My Mom has dementia and she thinks that things are happening that are not really happening. Any advice?

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I tell her that it never happened and that she has memory loss. Should I just go along with what she thinks? Should I not be telling her that she has dementia. I just do not know how to handle this anymore. I am so stressed out everyday, I get a tone in my voice that I do not like. I mostly do not get that way, I try to be patient with mom everyday, but sometimes it is just to hard. I am sure there are a lot of people having this problem caring for an elderly parent. Any advice?

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fligirl,
loss of control causes extreme agitation in the elderly. i never help with something unless i first ask if theyd like help. my mother dearly loved me for letting her remain at the helm until her last breath.
hospice told me at a point that id have to start making the decisions around our house. i told em to take it up with crazy horse in there.. i hope im the most difficult advocate theyve ever dealt with..
( dullards )
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Last night my mom said to me that I was not her mother. I have started doing everything I can for her instead of letting her do some things. I want to know if I am making her worse by doing everything. I do need to give her the medications she is supposed to take but I think I may be taking it too far. Does anyone else have this kind of problem.
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She won't believe you, she will insist YOUR memory is failing. Captain is right. Yesterday mom said the Hairdresser shaved her moustache while she was in the dining room. I just let her ramble, unless it is something that upsets her, then I tell her I will take care of it and she will be just fine. If she is criticizing someone, I change the subject . Dementia is easy to redirect.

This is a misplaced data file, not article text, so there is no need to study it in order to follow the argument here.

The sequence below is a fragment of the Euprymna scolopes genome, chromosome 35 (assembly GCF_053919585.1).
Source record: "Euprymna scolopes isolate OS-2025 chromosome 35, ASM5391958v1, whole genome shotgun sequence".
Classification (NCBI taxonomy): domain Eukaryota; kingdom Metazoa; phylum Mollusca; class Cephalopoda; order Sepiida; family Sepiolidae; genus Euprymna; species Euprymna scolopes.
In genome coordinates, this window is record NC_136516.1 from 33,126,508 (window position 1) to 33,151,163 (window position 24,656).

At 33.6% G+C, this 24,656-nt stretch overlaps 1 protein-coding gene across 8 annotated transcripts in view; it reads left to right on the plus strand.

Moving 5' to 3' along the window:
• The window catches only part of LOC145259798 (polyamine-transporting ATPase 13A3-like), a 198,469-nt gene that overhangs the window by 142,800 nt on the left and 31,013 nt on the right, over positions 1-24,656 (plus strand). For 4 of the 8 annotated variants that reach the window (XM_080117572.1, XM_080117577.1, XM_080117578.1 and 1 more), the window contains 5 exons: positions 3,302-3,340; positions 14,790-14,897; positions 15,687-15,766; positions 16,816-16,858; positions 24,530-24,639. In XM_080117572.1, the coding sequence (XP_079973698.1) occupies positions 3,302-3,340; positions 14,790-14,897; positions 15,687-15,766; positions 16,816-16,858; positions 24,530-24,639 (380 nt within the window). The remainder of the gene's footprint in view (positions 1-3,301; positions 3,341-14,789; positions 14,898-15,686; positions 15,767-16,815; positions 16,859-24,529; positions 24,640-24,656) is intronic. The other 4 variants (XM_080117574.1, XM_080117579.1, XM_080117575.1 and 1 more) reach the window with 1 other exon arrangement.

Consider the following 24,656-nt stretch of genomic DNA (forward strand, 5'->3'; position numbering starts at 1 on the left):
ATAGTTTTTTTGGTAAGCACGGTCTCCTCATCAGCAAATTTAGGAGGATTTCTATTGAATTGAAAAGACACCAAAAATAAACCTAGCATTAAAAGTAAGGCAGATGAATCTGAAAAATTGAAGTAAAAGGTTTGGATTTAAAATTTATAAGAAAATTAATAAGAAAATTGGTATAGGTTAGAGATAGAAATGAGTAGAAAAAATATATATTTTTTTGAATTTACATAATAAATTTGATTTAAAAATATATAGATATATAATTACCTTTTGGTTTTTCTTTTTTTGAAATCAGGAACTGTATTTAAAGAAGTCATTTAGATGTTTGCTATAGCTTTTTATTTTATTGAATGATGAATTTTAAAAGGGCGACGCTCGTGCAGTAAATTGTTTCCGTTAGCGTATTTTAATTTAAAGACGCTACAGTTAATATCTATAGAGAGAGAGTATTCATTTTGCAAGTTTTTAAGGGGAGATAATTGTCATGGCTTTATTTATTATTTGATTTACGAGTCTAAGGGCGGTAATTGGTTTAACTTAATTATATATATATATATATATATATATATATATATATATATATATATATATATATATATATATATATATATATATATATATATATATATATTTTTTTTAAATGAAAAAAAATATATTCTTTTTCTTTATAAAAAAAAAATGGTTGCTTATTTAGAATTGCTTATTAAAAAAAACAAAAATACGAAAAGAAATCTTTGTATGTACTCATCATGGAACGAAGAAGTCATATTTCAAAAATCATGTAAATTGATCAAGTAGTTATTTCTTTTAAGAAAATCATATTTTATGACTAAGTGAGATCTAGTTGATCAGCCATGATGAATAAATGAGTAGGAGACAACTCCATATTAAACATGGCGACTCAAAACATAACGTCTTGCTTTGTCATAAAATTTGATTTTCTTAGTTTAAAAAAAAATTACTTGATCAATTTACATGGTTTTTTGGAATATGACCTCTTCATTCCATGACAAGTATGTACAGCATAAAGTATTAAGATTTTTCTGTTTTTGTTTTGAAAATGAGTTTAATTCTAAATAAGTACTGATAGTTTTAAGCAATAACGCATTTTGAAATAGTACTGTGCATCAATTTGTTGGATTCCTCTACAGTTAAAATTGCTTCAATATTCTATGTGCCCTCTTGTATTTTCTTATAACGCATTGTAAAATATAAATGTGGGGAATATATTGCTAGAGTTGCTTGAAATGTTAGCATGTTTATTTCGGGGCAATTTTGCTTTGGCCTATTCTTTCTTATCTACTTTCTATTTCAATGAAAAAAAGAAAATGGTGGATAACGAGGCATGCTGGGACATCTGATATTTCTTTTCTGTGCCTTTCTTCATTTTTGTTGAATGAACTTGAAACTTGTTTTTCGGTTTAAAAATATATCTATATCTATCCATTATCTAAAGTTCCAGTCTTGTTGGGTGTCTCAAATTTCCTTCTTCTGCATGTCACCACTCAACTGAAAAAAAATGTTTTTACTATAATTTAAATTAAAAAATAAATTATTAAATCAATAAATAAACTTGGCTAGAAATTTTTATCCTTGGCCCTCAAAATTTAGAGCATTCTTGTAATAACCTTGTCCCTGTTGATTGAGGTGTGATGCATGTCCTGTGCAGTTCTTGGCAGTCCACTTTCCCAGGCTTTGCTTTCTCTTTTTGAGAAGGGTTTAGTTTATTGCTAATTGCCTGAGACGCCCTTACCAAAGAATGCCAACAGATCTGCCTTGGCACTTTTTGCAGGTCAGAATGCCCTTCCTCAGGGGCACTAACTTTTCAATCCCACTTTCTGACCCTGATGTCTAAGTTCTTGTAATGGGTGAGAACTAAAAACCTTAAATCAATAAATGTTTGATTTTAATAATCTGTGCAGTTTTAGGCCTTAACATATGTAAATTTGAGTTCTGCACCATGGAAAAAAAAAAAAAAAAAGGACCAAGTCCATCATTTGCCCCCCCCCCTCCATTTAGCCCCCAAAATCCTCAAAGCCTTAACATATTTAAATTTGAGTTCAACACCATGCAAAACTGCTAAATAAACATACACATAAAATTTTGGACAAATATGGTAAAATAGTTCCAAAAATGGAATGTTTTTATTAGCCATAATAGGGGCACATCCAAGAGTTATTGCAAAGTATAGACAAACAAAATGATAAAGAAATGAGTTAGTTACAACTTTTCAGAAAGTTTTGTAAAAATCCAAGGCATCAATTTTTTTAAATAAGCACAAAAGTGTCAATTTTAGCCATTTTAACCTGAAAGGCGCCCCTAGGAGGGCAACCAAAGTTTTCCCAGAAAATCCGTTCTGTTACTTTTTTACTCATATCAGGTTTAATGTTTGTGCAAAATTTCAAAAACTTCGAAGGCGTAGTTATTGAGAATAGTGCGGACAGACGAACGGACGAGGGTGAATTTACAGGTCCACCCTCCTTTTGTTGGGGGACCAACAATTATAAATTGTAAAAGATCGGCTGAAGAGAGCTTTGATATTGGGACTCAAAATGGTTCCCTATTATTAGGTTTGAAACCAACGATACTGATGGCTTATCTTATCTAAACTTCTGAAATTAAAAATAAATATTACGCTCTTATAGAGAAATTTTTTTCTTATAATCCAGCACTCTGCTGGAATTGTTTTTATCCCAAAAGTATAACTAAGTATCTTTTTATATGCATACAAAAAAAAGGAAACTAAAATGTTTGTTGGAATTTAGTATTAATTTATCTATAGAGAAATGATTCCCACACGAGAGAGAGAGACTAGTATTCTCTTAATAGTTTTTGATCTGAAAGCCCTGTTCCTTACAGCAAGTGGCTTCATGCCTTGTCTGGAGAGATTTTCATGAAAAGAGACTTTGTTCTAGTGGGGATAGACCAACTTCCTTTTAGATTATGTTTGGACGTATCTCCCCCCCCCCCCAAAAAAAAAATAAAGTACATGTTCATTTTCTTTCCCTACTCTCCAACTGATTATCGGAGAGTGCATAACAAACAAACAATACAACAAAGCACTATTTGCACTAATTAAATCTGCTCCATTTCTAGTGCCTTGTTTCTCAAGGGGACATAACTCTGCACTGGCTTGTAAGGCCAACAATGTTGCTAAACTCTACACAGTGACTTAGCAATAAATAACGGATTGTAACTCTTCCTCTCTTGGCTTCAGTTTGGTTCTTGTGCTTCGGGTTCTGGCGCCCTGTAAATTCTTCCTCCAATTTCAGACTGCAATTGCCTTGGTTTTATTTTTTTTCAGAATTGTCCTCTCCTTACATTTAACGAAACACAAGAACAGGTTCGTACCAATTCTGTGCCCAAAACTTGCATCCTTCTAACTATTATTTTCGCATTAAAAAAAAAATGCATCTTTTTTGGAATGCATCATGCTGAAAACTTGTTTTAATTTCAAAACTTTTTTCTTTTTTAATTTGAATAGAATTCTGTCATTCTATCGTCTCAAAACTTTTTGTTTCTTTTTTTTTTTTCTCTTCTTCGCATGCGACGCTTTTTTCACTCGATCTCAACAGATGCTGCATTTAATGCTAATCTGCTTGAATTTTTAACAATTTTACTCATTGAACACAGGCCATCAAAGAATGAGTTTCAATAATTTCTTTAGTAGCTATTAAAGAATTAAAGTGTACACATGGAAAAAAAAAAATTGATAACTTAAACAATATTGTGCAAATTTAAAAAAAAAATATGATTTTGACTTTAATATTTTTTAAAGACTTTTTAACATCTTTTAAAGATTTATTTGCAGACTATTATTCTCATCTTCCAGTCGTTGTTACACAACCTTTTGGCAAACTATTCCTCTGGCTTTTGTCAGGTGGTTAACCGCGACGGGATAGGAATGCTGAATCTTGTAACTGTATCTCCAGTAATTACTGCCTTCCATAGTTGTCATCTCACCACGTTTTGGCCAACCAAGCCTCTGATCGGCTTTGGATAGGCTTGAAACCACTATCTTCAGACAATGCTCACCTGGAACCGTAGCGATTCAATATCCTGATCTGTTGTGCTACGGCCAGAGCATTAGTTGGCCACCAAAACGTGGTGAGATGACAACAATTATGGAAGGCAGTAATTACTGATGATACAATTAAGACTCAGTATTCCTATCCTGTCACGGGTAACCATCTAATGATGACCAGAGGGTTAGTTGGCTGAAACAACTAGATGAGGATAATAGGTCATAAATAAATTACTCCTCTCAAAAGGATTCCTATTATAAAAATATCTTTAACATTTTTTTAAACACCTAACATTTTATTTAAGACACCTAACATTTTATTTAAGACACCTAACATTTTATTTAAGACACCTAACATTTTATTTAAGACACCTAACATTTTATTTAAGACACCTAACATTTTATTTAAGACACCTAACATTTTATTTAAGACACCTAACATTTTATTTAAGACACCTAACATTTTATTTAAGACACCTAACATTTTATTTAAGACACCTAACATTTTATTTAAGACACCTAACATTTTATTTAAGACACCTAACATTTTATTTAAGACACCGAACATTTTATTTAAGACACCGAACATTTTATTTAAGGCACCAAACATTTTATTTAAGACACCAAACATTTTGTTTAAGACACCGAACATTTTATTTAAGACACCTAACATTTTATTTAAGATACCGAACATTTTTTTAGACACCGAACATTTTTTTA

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i agree , facts are just a pain in the a** . i only mention memory problems to an elder when theyre lamenting their loss of organization. i explain that their brain is getting as old and crotchety as the rest of their organs. the word " dementia " neednt ever come up .. tell them your brain dont work worth a dam sometimes either. it really puts them at ease.
do not dispute their delusions, youll lose your marbles and become the enemy..
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Exactly right. You cannot reason with them and reminding them of their dementia diagnosis is more frightening and traumatic for them. Just quietly listen to them, and redirect them to something else or take them outside for a walk, etc and they will move on to the next thing. That's not to say they can't be fixated on something and constantly bring it up. But you can acknowledge their "reality" without agreeing with it and move onto something else. When my mom does this, I just suggest a walk or go into the kitchen and make us a snack and beverage and pull her into another room and she is pretty easily re directed. If it's a hallucination, I let her tell me about it and then we go to another room or into the car for a short ride and it's all forgotten.
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I don't see much merit in insisting that your mother be told the imaginary things aren't happening, unless they're frightening and upsetting her and/or unless they affect the health of you or someone who's helping to care for her.

Unfortunately, sometimes with dementia you just have to "go with the flow" as long as there is no physical harm.

Based on my understanding of those moments of confusion with dementia, your mother is unlikely to understand if you tell her the events did not happen.
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